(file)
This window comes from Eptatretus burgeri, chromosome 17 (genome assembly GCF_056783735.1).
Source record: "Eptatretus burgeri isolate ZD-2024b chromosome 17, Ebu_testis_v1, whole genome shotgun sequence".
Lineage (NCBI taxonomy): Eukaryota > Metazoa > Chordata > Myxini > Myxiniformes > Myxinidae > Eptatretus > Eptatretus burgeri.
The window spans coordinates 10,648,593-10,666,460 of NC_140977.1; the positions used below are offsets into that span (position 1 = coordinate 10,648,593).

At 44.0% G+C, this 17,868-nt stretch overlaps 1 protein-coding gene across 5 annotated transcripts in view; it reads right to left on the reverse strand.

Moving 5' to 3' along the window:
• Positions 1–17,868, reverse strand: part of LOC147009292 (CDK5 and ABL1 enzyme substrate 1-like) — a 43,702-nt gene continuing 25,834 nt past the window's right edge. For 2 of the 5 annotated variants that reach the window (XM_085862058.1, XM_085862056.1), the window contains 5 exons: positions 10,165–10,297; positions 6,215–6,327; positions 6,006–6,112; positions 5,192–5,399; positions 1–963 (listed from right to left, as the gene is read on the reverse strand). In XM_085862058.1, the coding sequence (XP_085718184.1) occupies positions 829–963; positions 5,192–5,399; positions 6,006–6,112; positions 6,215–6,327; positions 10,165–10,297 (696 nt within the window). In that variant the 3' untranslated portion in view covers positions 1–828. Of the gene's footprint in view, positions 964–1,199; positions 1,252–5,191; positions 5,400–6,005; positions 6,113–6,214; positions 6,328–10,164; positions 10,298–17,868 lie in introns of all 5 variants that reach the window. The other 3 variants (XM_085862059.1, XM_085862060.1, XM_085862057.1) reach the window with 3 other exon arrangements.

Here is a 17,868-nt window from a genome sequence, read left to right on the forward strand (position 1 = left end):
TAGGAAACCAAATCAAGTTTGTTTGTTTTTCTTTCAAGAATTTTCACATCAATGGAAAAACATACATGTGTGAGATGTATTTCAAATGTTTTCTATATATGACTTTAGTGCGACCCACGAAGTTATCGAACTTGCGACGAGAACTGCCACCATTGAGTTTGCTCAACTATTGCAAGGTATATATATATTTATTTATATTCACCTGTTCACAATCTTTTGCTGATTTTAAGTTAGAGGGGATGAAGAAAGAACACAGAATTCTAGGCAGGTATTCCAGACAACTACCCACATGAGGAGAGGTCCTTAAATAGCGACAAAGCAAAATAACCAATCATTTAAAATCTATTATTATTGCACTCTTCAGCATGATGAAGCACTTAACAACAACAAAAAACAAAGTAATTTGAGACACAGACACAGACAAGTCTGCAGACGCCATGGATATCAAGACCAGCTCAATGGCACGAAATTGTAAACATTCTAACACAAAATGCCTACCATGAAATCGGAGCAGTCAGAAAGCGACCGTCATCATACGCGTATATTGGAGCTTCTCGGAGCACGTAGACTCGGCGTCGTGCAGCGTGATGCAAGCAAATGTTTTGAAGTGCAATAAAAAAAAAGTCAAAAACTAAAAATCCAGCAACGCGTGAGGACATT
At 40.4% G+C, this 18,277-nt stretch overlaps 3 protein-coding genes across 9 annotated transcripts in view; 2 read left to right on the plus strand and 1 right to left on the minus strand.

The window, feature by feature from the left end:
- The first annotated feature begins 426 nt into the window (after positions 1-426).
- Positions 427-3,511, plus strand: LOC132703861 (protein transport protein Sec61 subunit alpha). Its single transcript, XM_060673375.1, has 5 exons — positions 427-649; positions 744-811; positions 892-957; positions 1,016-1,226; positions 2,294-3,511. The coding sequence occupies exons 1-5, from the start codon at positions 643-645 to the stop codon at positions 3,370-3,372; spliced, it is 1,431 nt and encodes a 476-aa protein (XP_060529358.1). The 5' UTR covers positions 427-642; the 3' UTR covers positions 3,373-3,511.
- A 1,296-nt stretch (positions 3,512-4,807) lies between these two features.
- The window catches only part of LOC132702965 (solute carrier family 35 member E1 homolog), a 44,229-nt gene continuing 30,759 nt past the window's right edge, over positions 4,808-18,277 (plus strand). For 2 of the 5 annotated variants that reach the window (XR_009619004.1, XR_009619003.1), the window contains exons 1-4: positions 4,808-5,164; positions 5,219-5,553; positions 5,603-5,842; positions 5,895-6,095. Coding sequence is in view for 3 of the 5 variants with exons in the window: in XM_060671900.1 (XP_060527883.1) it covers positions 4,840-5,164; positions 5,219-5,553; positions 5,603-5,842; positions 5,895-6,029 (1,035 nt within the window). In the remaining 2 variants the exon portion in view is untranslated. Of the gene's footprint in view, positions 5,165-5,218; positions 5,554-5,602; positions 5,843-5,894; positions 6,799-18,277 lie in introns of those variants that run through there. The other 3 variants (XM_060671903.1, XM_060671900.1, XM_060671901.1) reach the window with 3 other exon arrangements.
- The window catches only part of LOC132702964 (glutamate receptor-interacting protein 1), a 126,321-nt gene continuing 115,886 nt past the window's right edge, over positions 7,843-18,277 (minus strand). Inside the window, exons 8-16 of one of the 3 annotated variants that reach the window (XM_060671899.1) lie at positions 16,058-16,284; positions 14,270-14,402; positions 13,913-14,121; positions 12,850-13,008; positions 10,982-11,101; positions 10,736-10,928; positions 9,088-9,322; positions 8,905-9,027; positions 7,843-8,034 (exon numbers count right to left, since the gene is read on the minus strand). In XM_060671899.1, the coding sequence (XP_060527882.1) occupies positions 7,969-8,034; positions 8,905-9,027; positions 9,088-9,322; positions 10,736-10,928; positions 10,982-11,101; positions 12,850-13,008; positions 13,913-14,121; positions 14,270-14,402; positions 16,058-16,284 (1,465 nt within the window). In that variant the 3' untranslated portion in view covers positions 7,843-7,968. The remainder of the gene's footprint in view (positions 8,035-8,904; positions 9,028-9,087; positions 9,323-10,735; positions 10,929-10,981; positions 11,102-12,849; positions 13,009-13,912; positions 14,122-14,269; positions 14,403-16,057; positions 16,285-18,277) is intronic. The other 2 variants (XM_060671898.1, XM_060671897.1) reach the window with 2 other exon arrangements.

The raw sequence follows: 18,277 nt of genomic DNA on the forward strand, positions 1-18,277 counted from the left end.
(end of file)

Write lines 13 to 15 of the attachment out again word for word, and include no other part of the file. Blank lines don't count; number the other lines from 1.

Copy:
- Positions 427-3,511, plus strand: LOC132703861 (protein transport protein Sec61 subunit alpha). Its single transcript, XM_060673375.1, has 5 exons — positions 427-649; positions 744-811; positions 892-957; positions 1,016-1,226; positions 2,294-3,511. The coding sequence occupies exons 1-5, from the start codon at positions 643-645 to the stop codon at positions 3,370-3,372; spliced, it is 1,431 nt and encodes a 476-aa protein (XP_060529358.1). The 5' UTR covers positions 427-642; the 3' UTR covers positions 3,373-3,511.
- A 1,296-nt stretch (positions 3,512-4,807) lies between these two features.
- The window catches only part of LOC132702965 (solute carrier family 35 member E1 homolog), a 44,229-nt gene continuing 30,759 nt past the window's right edge, over positions 4,808-18,277 (plus strand). For 2 of the 5 annotated variants that reach the window (XR_009619004.1, XR_009619003.1), the window contains exons 1-4: positions 4,808-5,164; positions 5,219-5,553; positions 5,603-5,842; positions 5,895-6,095. Coding sequence is in view for 3 of the 5 variants with exons in the window: in XM_060671900.1 (XP_060527883.1) it covers positions 4,840-5,164; positions 5,219-5,553; positions 5,603-5,842; positions 5,895-6,029 (1,035 nt within the window). In the remaining 2 variants the exon portion in view is untranslated. Of the gene's footprint in view, positions 5,165-5,218; positions 5,554-5,602; positions 5,843-5,894; positions 6,799-18,277 lie in introns of those variants that run through there. The other 3 variants (XM_060671903.1, XM_060671900.1, XM_060671901.1) reach the window with 3 other exon arrangements.